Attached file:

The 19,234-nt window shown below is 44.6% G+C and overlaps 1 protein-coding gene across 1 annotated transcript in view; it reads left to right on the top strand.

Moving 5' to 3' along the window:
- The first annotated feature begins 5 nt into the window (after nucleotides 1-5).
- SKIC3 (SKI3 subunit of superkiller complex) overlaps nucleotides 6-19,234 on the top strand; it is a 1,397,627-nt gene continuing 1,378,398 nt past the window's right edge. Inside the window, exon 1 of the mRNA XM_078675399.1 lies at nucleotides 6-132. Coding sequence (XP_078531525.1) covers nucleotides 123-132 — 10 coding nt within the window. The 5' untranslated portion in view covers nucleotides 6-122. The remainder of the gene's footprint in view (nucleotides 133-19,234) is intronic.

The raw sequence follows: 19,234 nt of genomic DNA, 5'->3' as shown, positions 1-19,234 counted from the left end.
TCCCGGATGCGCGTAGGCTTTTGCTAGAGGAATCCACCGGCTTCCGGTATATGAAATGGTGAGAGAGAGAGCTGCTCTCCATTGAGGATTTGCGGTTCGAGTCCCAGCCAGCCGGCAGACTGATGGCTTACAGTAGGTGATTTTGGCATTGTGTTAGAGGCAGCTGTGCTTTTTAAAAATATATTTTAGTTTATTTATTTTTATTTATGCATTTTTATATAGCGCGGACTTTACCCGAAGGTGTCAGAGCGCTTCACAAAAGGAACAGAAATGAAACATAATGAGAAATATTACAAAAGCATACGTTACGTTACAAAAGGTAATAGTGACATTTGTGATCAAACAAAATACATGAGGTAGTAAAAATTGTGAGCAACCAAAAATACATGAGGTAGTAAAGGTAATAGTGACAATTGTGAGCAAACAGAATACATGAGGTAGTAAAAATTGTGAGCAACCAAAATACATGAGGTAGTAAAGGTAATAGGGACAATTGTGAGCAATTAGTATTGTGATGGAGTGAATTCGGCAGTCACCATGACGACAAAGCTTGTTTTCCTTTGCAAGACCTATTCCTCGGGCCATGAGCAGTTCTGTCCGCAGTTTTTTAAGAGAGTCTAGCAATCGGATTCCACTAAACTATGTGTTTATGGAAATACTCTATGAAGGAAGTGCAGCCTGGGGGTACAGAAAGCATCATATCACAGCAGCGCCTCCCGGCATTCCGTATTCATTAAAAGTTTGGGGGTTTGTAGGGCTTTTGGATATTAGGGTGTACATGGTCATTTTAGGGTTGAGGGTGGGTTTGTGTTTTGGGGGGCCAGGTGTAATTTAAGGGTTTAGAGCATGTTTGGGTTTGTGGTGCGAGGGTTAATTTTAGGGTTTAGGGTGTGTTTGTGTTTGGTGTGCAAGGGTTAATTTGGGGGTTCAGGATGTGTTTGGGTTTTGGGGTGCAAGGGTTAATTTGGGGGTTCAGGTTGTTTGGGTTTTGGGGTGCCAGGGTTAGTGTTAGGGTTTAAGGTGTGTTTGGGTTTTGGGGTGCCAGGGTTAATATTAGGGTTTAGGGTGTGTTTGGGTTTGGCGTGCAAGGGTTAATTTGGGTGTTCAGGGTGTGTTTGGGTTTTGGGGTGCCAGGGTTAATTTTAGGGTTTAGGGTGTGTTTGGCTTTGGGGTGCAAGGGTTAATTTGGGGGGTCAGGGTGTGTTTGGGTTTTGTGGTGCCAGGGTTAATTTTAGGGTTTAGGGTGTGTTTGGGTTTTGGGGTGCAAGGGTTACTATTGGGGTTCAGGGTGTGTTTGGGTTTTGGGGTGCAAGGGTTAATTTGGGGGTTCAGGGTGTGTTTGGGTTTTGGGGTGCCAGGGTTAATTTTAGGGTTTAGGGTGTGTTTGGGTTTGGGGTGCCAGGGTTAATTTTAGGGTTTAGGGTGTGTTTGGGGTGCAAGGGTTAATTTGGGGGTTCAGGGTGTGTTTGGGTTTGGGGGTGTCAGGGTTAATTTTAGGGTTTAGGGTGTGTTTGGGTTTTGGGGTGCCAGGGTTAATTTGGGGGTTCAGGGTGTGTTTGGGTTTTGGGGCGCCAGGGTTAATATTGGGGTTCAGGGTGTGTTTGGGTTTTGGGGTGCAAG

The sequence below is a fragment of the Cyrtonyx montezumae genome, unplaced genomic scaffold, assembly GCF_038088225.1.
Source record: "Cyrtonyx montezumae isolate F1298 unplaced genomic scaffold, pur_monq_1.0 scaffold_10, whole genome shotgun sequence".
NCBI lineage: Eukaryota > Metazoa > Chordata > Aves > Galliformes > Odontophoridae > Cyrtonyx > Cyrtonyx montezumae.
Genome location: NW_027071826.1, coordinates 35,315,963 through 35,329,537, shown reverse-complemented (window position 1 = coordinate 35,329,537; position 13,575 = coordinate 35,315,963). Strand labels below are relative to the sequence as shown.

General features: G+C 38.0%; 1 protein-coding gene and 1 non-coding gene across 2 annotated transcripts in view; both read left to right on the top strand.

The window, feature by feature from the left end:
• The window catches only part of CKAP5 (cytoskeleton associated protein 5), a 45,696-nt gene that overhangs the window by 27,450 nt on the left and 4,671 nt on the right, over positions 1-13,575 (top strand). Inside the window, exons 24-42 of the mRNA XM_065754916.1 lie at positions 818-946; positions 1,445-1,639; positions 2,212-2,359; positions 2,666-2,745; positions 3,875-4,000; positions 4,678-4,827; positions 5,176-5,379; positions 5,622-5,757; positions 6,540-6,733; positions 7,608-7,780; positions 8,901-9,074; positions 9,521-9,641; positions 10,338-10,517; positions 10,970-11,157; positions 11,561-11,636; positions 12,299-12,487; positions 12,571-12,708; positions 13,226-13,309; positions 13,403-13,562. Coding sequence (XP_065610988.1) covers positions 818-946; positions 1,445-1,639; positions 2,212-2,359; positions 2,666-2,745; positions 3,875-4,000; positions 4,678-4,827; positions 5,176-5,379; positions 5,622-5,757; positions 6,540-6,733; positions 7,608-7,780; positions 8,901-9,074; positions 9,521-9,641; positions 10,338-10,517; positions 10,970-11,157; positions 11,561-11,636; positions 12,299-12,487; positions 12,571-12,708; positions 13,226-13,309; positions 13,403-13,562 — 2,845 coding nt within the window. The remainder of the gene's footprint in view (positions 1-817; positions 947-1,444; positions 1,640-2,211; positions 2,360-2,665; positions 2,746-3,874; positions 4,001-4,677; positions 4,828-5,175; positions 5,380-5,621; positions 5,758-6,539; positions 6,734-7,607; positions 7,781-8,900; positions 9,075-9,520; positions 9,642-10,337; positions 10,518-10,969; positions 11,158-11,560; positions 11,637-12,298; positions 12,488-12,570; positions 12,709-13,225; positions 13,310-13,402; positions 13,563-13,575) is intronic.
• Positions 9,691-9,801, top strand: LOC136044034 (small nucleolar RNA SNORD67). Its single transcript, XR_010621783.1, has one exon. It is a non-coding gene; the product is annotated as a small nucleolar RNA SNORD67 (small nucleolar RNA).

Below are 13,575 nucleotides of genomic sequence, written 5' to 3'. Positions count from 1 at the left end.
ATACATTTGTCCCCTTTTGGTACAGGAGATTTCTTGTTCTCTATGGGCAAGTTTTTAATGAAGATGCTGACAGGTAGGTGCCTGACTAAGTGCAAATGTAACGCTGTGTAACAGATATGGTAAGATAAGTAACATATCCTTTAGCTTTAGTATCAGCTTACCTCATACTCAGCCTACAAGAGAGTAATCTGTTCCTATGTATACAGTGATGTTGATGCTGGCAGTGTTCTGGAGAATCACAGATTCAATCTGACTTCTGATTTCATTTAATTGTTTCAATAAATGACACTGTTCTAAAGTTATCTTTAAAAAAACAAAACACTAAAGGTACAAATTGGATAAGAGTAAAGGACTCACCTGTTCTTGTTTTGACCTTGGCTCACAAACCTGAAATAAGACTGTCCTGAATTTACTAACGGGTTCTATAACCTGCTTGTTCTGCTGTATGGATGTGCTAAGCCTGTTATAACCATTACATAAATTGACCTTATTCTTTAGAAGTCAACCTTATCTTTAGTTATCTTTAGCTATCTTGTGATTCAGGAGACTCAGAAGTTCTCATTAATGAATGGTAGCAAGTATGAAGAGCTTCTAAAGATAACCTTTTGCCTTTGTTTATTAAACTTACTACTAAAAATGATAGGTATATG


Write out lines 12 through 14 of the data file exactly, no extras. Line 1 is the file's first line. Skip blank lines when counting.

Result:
The window, feature by feature from the left end:
• The window catches only part of CKAP5 (cytoskeleton associated protein 5), a 45,696-nt gene that overhangs the window by 27,450 nt on the left and 4,671 nt on the right, over positions 1-13,575 (top strand). Inside the window, exons 24-42 of the mRNA XM_065754916.1 lie at positions 818-946; positions 1,445-1,639; positions 2,212-2,359; positions 2,666-2,745; positions 3,875-4,000; positions 4,678-4,827; positions 5,176-5,379; positions 5,622-5,757; positions 6,540-6,733; positions 7,608-7,780; positions 8,901-9,074; positions 9,521-9,641; positions 10,338-10,517; positions 10,970-11,157; positions 11,561-11,636; positions 12,299-12,487; positions 12,571-12,708; positions 13,226-13,309; positions 13,403-13,562. Coding sequence (XP_065610988.1) covers positions 818-946; positions 1,445-1,639; positions 2,212-2,359; positions 2,666-2,745; positions 3,875-4,000; positions 4,678-4,827; positions 5,176-5,379; positions 5,622-5,757; positions 6,540-6,733; positions 7,608-7,780; positions 8,901-9,074; positions 9,521-9,641; positions 10,338-10,517; positions 10,970-11,157; positions 11,561-11,636; positions 12,299-12,487; positions 12,571-12,708; positions 13,226-13,309; positions 13,403-13,562 — 2,845 coding nt within the window. The remainder of the gene's footprint in view (positions 1-817; positions 947-1,444; positions 1,640-2,211; positions 2,360-2,665; positions 2,746-3,874; positions 4,001-4,677; positions 4,828-5,175; positions 5,380-5,621; positions 5,758-6,539; positions 6,734-7,607; positions 7,781-8,900; positions 9,075-9,520; positions 9,642-10,337; positions 10,518-10,969; positions 11,158-11,560; positions 11,637-12,298; positions 12,488-12,570; positions 12,709-13,225; positions 13,310-13,402; positions 13,563-13,575) is intronic.
• Positions 9,691-9,801, top strand: LOC136044034 (small nucleolar RNA SNORD67). Its single transcript, XR_010621783.1, has one exon. It is a non-coding gene; the product is annotated as a small nucleolar RNA SNORD67 (small nucleolar RNA).